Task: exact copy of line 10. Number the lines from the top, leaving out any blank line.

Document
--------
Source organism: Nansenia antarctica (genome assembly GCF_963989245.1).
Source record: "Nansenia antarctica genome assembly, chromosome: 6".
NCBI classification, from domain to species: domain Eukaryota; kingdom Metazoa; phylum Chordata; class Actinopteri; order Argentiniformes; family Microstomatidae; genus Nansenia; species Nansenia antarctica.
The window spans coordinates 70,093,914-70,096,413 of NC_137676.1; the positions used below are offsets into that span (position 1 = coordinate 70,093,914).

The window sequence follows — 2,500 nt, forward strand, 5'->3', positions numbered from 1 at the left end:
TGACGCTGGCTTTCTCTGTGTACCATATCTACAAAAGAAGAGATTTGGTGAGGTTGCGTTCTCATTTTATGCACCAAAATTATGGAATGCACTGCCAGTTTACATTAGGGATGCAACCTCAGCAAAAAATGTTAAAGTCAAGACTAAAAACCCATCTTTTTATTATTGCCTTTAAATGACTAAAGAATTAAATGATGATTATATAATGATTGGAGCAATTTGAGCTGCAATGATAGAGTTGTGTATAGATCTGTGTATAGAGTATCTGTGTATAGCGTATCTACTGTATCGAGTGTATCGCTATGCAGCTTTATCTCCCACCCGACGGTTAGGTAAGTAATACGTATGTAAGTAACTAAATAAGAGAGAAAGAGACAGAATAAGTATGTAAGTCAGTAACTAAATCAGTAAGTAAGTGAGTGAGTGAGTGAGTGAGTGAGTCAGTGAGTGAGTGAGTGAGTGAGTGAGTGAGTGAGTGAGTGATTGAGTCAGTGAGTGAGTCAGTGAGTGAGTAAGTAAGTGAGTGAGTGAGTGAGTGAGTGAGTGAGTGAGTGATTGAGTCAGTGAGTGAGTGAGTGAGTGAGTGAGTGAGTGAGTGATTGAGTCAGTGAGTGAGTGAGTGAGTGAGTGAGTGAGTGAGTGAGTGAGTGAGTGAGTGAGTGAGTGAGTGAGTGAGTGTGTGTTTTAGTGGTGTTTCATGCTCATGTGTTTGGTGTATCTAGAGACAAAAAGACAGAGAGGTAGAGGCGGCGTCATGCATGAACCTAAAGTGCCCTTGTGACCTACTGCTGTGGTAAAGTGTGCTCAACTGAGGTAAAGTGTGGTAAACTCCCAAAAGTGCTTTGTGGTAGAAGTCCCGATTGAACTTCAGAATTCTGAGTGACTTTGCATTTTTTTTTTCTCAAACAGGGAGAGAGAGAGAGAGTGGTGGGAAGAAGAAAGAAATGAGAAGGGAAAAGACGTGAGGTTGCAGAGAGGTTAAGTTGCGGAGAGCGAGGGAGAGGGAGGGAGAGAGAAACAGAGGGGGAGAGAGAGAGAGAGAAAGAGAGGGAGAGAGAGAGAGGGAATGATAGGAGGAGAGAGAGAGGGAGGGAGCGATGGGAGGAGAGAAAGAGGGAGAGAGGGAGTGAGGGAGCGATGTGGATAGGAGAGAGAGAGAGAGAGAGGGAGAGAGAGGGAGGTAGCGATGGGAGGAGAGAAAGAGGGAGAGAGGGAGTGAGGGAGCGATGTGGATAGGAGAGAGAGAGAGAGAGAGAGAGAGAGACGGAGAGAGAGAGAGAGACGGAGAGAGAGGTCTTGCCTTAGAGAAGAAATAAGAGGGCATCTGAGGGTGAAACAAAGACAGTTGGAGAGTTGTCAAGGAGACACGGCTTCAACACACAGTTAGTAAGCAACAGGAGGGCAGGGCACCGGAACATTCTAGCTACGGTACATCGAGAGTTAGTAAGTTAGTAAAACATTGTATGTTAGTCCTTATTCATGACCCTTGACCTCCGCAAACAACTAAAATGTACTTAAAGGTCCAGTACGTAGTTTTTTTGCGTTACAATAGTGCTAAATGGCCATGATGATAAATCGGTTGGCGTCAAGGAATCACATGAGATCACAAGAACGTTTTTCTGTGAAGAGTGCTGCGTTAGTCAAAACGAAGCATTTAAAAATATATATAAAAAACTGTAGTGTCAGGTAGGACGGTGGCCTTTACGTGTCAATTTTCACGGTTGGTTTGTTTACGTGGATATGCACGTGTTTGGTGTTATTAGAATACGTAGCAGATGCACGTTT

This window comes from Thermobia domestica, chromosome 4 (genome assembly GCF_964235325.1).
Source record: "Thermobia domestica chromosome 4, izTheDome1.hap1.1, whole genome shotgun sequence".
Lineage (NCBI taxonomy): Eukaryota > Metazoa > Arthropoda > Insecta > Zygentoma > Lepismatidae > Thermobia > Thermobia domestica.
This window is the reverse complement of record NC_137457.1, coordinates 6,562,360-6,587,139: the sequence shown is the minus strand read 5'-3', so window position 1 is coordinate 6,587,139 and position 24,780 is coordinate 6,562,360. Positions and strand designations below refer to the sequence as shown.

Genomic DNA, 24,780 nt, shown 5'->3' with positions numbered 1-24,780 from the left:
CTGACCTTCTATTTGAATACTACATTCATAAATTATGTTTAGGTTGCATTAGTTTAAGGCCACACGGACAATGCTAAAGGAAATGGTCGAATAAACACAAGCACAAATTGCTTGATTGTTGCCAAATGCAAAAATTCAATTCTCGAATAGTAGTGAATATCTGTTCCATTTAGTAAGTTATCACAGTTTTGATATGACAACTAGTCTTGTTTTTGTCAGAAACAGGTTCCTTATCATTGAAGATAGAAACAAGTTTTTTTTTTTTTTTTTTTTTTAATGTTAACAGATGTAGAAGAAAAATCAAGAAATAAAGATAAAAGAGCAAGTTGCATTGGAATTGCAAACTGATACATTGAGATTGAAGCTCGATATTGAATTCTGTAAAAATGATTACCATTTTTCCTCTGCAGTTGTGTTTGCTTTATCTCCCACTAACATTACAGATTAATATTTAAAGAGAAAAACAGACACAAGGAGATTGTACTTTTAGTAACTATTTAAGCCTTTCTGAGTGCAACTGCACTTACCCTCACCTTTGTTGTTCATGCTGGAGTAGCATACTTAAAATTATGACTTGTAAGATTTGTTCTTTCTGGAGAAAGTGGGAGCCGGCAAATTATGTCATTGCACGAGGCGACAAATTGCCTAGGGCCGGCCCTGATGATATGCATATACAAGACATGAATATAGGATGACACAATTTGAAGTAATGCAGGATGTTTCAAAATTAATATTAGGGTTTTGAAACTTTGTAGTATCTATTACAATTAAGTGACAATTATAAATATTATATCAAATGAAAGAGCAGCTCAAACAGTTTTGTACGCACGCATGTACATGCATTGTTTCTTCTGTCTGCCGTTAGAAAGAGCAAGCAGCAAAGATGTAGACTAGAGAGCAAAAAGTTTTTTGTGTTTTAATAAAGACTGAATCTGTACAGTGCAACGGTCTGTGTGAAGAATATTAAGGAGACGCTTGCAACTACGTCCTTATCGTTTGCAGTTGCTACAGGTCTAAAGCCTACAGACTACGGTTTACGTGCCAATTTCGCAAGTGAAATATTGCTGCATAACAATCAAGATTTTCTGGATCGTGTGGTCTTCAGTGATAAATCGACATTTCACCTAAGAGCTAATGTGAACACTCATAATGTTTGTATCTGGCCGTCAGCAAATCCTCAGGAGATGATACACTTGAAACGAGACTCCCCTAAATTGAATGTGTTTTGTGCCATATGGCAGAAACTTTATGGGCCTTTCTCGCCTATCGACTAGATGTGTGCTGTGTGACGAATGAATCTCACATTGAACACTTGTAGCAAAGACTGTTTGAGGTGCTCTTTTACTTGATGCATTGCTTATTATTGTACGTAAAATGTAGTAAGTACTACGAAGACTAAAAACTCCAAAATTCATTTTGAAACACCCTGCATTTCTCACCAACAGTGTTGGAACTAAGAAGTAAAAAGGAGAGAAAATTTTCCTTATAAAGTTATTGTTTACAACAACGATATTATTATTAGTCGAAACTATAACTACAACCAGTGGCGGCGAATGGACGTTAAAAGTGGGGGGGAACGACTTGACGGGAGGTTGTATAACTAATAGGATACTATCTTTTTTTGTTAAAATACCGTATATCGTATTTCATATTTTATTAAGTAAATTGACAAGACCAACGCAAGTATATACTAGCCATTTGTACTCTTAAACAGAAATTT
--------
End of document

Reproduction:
This window is the reverse complement of record NC_137457.1, coordinates 6,562,360-6,587,139: the sequence shown is the minus strand read 5'-3', so window position 1 is coordinate 6,587,139 and position 24,780 is coordinate 6,562,360. Positions and strand designations below refer to the sequence as shown.